Saturday morning started early for me to the sound of church bells ringing in the 8 o’clock hour. Bells are something I have completely forgotten about and I think the last time I heard them was growing up in the city. Once in a while if the wind is just right you can hear them at our place in Corrales. I laid there in bed listening to the one chime at fifteen after, two at thirty and so on, until I thought it was time to get out of bed. Morning comes late here – some oddity of the location of Barcelona in its time zone means that it’s still pretty dark at 7:30 and the sun doesn’t make it over the tops of the buildings until close to 9:00 a nice little gift to us having turned in so late. While getting ready to go, I got on the phone with ATT and found out that there is a 90 day "security period" before new phones are provisioned for international service. So much for sending My Lovely Wife off with her new phone. The very helpful agent sent a message to the big satellite in the sky and 30 seconds later, the phone was connected to the Movistar network.

span >About 11 we went out and found our way to a small restaurant for a late breakfast where we were served by a depressed Catalan in authentic local garb. I chose a ham and cheese bocadillo, the regional version of a sub sandwich served on a crusty baguette. An American woman came in and asked after the price of a bottle of water, he pointed to the menu with his sandwich tongs. She stood there stunned for 20 seconds before huffing out.

While wandering down towards the harbor, an equestrian parade appeared from up the street. Several dozen carts and wagons, horses and drivers in authentic clothing passed by as we stood and watched. Pura Raza Espania and Freisian horses drawing beer carts and wagons full of farm produce, all festooned in harnesses and tack covered with silver decorations and clanging bells. They were brought up in the rear by solo riders also dressed in authentic regional riding apparel. It was a great moment and wholly unexpected. We stood and watched as they all passed, down to the end of the plaza and back up the other side.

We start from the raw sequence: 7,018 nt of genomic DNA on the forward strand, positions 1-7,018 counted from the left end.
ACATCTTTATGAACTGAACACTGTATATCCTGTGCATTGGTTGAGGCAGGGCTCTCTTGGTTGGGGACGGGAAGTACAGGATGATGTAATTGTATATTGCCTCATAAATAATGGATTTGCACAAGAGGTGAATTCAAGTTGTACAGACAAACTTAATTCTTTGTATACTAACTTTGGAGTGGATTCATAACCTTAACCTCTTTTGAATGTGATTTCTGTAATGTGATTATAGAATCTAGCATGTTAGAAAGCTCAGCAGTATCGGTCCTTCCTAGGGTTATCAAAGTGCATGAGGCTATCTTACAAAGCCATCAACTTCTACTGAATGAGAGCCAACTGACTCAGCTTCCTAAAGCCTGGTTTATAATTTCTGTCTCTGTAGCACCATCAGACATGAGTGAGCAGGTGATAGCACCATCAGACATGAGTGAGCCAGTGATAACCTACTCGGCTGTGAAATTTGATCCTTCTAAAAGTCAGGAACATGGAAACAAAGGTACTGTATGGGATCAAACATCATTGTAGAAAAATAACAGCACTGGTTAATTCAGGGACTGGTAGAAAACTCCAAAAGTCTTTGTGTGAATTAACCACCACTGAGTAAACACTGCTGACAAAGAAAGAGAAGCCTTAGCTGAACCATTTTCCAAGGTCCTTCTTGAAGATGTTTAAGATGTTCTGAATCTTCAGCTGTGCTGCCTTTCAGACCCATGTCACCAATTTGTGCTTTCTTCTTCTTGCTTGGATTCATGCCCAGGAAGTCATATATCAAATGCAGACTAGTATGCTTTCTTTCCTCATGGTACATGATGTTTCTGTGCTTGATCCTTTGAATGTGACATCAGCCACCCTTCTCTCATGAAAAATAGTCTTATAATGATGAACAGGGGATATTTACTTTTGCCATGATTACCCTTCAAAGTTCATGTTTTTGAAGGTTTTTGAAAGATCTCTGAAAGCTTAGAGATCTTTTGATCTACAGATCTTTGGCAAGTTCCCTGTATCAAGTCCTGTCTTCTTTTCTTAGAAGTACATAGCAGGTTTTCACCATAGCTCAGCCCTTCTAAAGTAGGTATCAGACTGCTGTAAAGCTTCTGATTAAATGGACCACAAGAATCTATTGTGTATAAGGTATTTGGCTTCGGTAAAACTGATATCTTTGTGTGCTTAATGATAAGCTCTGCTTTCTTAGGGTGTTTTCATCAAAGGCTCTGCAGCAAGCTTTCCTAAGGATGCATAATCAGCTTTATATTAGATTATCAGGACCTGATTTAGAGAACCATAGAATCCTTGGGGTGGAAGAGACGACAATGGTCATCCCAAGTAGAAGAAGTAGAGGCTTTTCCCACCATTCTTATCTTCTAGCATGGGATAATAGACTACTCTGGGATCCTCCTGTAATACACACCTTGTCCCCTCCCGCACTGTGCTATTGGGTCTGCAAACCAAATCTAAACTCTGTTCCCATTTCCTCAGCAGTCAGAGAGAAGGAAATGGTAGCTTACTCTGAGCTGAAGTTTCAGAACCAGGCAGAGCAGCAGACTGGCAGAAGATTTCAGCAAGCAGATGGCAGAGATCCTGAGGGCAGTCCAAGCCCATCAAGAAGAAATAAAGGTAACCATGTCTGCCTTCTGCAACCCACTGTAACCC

Continuing on we found ourselves in front of La Boqueria, the enclosed market of this district. Arranged by foodstuffs – produce, meats, cheeses, fish, chocolate – it was a feast for the eyes and the nose and a small part bittersweet for me when I looked about contrasting this place to what I have to choose from in China. It made me never want to go back.

We wandered down La Rambla to the seafront admiring the yachts and the tall statue commemorating Christopher Columbus who returned here from his journey to the west. The wind was now in a genuine howl and the noise it made blowing through the masts of the tightly moored ships with like nothing I have ever heard. A high pitched scream accentuated by the calls of hundreds of Little Gulls flying about in their winter plumage.

A visit to the aquarium was expensive and only slightly interesting and I’m beginning to think that if you have seen on fish collection, you’ve seen them all. We stopped at a coffee bar in a mall for a couple of cups and a really good fresh orange juice. Leaving there we stopped and bought a scarf from a street vendor to whom I gave a 1 kuai coin that I happened to have in my pocket. I told him it was for good luck and he appreciated it taking it with a big smile.